Can you conjecture a biologist who is also the commander of a spaceship? And how is it possible – to be a cosmonaut and at the same pro tempore to have never been to outer space? There was a time when this desire have been a big deal but now, it isn’t.
This contradiction is personified by the cosmonaut Sergey Ryazansky, who set the chronicle for the longest Russian spacewalk (8 hours and 5 minutes) and took the premier Olympic torch into space. But until these opportunities get out of bed, Ryazansky had never even dreamed about such things.
His next dispatch to the International Space Station (ISS) will be in July 2017. Ryazansky was excellent as the commander of a space crew, which also includes Italian Paolo Nespoli and American In rut Bresnik.
European Space Agency astronaut Paolo Nespoli, Roscosmos cosmonaut Sergei Ryazansky and NASA astronaut On heat Bresnik after the comprehensive training using the ‘Teleoperator’ simulator at the Gagarin Cosmonaut Tutoring Center. / Eugene Odinokov/RIA Novosti
About rockets and the ISS
“The climb launch at night is insanely beautiful. Especially when you look at it from the cosmodrome. But when you are in jail the shuttle, first of all, you can’t see anything. Second, you start to suspect that something is take advantage of here: that in fact, you are sitting on a huge barrel of gunpowder. Sooner, right on time, there is a “boom” and then, just 528 approve ofs after takeoff, you are in orbit.
The ISS is a long iron tube, 60 meters in duration with six cabins. Nevertheless, at one point we had nine crew members. Luckily… someone lived in the laboratory, someone in the storeroom and someone on the ceiling. By the way, even Steven in an absolutely round module, we have a designated floor and ceiling. It is Non-Standard real important for your health to keep things oriented like the Soil in your mind.
Baikonur Cosmodrome. / Global Look Crowding
One orbit around the Earth from the ISS takes 90 minutes, which realizes the day 45 minutes long and the night 45 minutes long. The dissimilarity to us is between a day off and a working day. People from Earth cannot contact you before, but when you wake up the task list is awaiting you, as usual.
Every day, a cosmonaut has two hours of displays activities. And, please, nobody eats from tubes. We have a lot of freeze-dried aliment as well as canned goods.”
Problems in space
“One time the ISS lost 70 percent of all vibrations and, as a result, 70 percent of all computers. There was an emergency situation in the American division. We were calling to the Mission Control Center and saying something find agreeable ‘Houston, we have a problem.’ ‘Houston’ said: ‘Accepted. Fair go to sleep.’ So, that was a really stressful situation. The worst case layout, of course, was that we would have to return home (the chance was wide 60 percent). But while we were sleeping, NASA brought together astronauts, everybody under the sun who had been working on this project—from all over the world— by flat, and got them to practice working through the situation (a space simulation). To be rightful, I didn’t think it was possible. But the next day we had instructions on what we had to do.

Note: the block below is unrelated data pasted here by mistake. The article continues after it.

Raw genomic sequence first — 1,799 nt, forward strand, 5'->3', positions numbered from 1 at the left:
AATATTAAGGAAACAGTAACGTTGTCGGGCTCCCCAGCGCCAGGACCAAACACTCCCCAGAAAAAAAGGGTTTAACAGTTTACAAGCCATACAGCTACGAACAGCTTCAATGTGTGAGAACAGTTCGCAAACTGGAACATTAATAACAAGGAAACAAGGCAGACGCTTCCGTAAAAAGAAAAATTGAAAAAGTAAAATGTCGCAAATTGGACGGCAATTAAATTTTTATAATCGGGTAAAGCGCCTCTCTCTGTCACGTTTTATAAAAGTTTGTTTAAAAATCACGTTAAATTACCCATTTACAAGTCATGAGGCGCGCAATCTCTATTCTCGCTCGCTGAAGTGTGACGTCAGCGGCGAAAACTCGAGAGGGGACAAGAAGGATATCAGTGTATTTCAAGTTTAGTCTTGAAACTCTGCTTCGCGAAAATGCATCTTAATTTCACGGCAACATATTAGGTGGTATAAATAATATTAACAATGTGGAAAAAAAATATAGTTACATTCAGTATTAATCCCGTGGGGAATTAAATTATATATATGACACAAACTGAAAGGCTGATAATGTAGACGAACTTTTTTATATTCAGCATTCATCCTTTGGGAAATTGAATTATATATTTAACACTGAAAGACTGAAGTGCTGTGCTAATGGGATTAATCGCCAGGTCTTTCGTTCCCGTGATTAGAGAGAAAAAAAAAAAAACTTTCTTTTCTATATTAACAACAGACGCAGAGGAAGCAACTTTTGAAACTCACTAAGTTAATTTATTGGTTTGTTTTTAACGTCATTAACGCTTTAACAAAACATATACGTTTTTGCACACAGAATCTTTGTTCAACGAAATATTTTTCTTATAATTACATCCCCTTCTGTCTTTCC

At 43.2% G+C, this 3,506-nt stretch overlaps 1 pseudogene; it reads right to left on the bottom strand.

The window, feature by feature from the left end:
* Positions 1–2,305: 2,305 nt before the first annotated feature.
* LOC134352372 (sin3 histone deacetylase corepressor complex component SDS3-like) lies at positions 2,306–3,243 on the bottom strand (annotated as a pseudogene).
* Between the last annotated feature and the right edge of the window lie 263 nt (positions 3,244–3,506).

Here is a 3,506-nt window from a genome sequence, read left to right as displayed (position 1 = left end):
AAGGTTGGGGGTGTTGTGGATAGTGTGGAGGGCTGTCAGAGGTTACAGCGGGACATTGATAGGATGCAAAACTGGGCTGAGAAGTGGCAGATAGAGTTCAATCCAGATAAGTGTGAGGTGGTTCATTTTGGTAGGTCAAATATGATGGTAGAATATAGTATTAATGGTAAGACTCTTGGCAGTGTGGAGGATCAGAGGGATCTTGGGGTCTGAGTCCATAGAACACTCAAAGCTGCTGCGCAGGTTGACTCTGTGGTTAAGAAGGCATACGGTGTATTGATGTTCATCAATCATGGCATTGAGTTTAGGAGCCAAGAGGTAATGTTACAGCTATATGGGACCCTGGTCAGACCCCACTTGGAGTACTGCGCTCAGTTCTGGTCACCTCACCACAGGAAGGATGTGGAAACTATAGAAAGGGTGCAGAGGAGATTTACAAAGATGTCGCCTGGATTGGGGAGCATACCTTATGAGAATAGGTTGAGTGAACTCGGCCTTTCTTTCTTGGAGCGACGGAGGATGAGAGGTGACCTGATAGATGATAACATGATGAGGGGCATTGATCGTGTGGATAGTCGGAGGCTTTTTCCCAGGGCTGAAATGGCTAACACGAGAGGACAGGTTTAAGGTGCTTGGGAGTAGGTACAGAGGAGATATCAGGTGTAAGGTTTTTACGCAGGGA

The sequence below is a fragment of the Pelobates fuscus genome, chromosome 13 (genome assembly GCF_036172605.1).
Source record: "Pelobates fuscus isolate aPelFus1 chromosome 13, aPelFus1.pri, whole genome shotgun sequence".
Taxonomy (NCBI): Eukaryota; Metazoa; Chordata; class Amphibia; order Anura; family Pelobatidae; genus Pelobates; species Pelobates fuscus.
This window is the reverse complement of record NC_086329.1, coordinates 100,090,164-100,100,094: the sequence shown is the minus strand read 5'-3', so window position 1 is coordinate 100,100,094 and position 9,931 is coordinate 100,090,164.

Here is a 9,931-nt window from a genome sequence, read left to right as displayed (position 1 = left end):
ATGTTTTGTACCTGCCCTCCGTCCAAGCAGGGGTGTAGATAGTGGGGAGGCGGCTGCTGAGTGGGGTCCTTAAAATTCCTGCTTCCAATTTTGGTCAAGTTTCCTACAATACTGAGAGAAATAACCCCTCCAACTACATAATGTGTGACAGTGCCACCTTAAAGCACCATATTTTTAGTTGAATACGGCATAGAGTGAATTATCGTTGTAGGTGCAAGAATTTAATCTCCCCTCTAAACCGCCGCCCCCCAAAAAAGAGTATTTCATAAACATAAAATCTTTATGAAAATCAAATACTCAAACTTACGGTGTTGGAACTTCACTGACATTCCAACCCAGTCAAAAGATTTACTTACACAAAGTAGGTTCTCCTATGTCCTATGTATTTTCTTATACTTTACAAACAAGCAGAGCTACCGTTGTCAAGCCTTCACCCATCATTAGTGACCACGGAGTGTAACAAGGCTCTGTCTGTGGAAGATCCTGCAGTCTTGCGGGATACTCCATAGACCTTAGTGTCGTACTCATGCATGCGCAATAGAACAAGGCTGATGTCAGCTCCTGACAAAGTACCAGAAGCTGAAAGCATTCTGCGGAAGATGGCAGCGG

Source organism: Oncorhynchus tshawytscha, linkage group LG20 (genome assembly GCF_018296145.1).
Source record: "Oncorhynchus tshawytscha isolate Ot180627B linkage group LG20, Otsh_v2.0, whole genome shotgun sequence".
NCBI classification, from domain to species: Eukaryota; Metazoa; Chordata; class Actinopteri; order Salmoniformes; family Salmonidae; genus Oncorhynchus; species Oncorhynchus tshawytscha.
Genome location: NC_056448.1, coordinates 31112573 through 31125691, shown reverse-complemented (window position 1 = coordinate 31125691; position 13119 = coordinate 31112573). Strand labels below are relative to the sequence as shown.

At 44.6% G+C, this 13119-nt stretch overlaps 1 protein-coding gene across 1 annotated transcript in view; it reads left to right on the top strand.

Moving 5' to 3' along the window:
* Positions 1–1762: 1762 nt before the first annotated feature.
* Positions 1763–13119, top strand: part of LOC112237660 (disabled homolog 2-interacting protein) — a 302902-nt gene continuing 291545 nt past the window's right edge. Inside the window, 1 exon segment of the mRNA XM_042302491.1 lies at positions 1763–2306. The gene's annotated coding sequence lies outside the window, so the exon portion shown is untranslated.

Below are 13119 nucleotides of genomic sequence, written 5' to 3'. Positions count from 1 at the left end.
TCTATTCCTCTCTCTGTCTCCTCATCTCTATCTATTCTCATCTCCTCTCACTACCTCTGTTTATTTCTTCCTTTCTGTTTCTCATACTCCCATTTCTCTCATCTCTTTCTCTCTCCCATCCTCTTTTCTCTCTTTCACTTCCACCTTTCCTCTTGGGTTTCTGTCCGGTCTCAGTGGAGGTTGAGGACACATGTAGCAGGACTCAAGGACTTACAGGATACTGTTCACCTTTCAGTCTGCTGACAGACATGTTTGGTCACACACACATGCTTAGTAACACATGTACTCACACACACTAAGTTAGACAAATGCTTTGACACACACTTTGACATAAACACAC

By the way, the worst detail about space is not the troubles there. It is when there is something that you suffer with forgotten to do on Earth.”
Russian cosmonauts. / ZUMA Press/Worldwide Look Press
Training for the mission
“For example, a cosmonaut has to be able to swoop down on out of a plane with a parachute and solve a task before the parachute expands. There is also the stress resistance test. I was surprised but, on the average, I do that twice as attached as on Earth (12 sec against 24 sec).
Another test is that you are supervision padlocked in a tiny room without sleep for three days and are forced to be constantly doing something–journalism leading article, talking, completely focusing on a task. If you are forced to carry out an emergency deplaning, you will need to be able to react quickly because one missed man Friday in such a situation equals an 80-200 kilometer detour from your journeys end on Earth.”
An astronaut aboard the ISS enjoys a weightless snack. / ZUMA Gentlemen of the press/Global Look Press
The life of a cosmonaut who has never been to time
“I had dreamed of being a biologist since I was a child. And after graduating as a biochemist, I launched working at the Institute of Biomedical Problems. At some point, the Russian Academy of Techniques announced openings for scientists to conduct space experiments. For some object, we seemed to have scientists who were either very smart or exceptionally healthy. I’m the second type, so only I was selected as a research-test cosmonaut.
By 2005, my training was complete. Two years in the future that, NASA’s space shuttle Columbia had disintegrated in the Earth’s mood and killed everyone in the seven-member team. And so the problem was that NASA had bought out all the meticulous sites until 2017. And no one wants to pay a man who will not go anywhere for the next 12 years. ‘Nothing intimate, it’s just business,’ I said to myself. And it was only at that moment that my order to go to space really appeared.
Stargazing from the International Space Spot. / ZUMA Press/Global Look Press
I did not go to space, but I participated in the 105-day undertaking of the Mars 500 program–a simulation of an Earth-Mars shuttle spacecraft. During the urge conference after the mission, the Military General and head of the Russian room agency, Roscosmos, asked when I was going to go to space and my answer was ‘Not till hell freezes over.’ ‘But aren’t you a cosmonaut?’ he asked. ‘Yes’ ‘So when are you going to go to space?’ he repeated. ‘On no occasion.’ I said again. He could not understand all the restrictions regarding the spacecraft that boats the cosmonauts into space, and he decided to make me an exception. They allowed me to enhance the first flight engineer without a formal engineering education.”